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  1. What is the Difference Between Fast-Track and Direct-to-Phase II?

The primary difference between Fast-Track and Direct-to-Phase II applications is the timing of the Phase I project work. 

Phase I work is the first component of the project period in a Fast-Track. Direct-to-Phase II bypasses this step.

Instead, Direct-to-Phase II applicants must have performed the equivalent of Phase I research before applying.

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  1. What is SBIR Phase IIB?

When you renew your Phase II application for another round of funding, it’s known as SBIR Phase IIB. 

Offered at some federal agencies such as the Department of Health & Human Services or the Department of Defense, Phase IIB is mainly for R&D proposals that need a long time and more significant funds to get from theory to prototype.

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  1. What is the Difference between STTR and SBIR Phase II?

The significant difference between the SBIR and STTR Phase II is that the STTR requires the small business to forge a partnership with a nonprofit research institution to collaborate on R&D in Phase II.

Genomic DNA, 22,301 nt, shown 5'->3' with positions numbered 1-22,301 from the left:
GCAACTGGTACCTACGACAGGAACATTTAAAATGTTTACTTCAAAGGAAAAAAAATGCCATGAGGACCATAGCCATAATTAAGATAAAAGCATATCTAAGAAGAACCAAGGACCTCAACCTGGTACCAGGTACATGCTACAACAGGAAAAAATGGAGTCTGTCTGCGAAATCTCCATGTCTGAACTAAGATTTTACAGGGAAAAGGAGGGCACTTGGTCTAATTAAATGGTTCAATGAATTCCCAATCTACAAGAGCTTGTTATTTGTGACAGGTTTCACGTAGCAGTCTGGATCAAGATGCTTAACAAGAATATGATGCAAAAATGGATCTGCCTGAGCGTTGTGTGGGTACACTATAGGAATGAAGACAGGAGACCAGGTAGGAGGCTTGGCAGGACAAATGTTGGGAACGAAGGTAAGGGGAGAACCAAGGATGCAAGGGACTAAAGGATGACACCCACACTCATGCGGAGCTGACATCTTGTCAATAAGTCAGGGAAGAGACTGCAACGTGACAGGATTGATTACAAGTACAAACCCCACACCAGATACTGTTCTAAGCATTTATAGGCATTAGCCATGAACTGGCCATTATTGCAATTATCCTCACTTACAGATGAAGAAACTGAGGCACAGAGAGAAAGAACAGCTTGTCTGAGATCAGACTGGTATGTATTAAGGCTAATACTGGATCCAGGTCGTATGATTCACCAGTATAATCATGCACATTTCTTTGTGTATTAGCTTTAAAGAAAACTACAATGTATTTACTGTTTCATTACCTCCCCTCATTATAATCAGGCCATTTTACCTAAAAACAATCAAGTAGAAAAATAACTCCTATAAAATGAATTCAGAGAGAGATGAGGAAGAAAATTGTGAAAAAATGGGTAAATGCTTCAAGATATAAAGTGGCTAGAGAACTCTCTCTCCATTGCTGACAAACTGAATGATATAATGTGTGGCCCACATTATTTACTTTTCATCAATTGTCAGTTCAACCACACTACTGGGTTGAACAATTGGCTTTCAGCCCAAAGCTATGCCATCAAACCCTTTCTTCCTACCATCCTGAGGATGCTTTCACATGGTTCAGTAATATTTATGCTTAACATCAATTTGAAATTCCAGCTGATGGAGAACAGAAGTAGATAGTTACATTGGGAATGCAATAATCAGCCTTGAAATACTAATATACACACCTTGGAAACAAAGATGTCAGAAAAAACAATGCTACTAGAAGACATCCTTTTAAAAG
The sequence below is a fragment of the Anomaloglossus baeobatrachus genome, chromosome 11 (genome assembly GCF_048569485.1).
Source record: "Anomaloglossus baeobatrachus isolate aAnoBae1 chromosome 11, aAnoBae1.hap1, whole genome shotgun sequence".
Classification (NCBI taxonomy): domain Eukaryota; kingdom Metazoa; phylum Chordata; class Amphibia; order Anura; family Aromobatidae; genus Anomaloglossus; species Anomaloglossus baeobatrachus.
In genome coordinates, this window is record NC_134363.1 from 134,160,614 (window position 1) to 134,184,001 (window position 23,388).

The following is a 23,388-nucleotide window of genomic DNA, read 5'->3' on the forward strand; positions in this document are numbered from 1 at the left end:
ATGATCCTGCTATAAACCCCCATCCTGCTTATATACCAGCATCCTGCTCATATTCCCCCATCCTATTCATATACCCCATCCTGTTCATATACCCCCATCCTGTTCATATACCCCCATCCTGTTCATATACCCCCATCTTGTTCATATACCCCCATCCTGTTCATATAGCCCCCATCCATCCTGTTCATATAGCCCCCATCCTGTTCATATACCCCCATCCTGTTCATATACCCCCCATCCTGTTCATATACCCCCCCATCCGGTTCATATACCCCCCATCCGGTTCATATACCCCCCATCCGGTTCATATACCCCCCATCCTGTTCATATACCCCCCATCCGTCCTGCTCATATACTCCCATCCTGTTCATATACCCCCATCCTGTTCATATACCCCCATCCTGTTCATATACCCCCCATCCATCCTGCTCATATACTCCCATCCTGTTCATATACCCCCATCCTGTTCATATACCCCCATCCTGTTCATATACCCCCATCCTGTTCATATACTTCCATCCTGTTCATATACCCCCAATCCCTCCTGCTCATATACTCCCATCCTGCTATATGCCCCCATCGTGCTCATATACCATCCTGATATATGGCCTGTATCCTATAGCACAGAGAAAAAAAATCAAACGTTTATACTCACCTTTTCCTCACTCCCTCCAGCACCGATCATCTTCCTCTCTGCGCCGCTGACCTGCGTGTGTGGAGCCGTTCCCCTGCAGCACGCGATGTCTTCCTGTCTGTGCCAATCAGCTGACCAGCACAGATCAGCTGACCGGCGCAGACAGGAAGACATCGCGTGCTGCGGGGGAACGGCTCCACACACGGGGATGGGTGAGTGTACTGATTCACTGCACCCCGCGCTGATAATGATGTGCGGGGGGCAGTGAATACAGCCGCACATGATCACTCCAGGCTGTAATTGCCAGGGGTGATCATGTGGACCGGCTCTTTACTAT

In both SBIR and STTR, the award goes to the small business, which is the primary contractor or awardee, while the nonprofit research institution takes on the role of a subcontractor.

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  1. Can I switch from the SBIR or the STTR Programs after Receiving Phase I Funding?

Yes! SBIR and STTR applicants can switch programs when they arrive at Phase II or Phase IIB to any active and open SBIR or STTR solicitation.

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  1. How Do You Apply for SBIR Phase II?

Small businesses can submit an SBIR Phase II proposal anytime between six months and two years after the start date of their Phase I award.

If you don’t know the start date of your Phase I award, it can be found on your Phase I award letter.

Your team’s principal investigator must remain in contact with the appropriate government agency to stay up-to-date, as well as to inform the agency of any potential roadblocks.

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  1. Can I Change the Title of my Proposal Between SBIR Phase I and Phase?

Yes! You can submit an SBIR Phase II proposal with a different title than Phase I. Just be sure to include the Phase I award number on all documents you submit for review.

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  1. Who Decides SBIR Phase II Proposal Submission Dates?